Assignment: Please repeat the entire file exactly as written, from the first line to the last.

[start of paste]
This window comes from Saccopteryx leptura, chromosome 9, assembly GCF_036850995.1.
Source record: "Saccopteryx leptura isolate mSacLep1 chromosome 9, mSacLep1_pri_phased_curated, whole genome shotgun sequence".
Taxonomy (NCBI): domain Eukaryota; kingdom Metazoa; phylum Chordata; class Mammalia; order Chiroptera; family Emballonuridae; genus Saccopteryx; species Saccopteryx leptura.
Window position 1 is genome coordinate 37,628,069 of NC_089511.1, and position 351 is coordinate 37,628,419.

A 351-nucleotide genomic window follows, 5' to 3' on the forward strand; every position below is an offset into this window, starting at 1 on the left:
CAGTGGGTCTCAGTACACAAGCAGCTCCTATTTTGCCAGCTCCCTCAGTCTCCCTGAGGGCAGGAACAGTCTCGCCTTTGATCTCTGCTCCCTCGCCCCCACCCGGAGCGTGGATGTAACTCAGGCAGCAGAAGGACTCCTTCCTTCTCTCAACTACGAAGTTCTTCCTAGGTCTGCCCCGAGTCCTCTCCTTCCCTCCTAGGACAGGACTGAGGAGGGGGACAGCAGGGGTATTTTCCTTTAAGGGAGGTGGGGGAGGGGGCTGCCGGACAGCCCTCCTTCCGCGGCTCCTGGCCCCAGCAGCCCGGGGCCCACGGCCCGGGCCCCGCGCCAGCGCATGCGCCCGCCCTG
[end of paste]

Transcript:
This window comes from Saccopteryx leptura, chromosome 9, assembly GCF_036850995.1.
Source record: "Saccopteryx leptura isolate mSacLep1 chromosome 9, mSacLep1_pri_phased_curated, whole genome shotgun sequence".
Taxonomy (NCBI): domain Eukaryota; kingdom Metazoa; phylum Chordata; class Mammalia; order Chiroptera; family Emballonuridae; genus Saccopteryx; species Saccopteryx leptura.
Window position 1 is genome coordinate 37,628,069 of NC_089511.1, and position 351 is coordinate 37,628,419.

A 351-nucleotide genomic window follows, 5' to 3' on the forward strand; every position below is an offset into this window, starting at 1 on the left:
CAGTGGGTCTCAGTACACAAGCAGCTCCTATTTTGCCAGCTCCCTCAGTCTCCCTGAGGGCAGGAACAGTCTCGCCTTTGATCTCTGCTCCCTCGCCCCCACCCGGAGCGTGGATGTAACTCAGGCAGCAGAAGGACTCCTTCCTTCTCTCAACTACGAAGTTCTTCCTAGGTCTGCCCCGAGTCCTCTCCTTCCCTCCTAGGACAGGACTGAGGAGGGGGACAGCAGGGGTATTTTCCTTTAAGGGAGGTGGGGGAGGGGGCTGCCGGACAGCCCTCCTTCCGCGGCTCCTGGCCCCAGCAGCCCGGGGCCCACGGCCCGGGCCCCGCGCCAGCGCATGCGCCCGCCCTG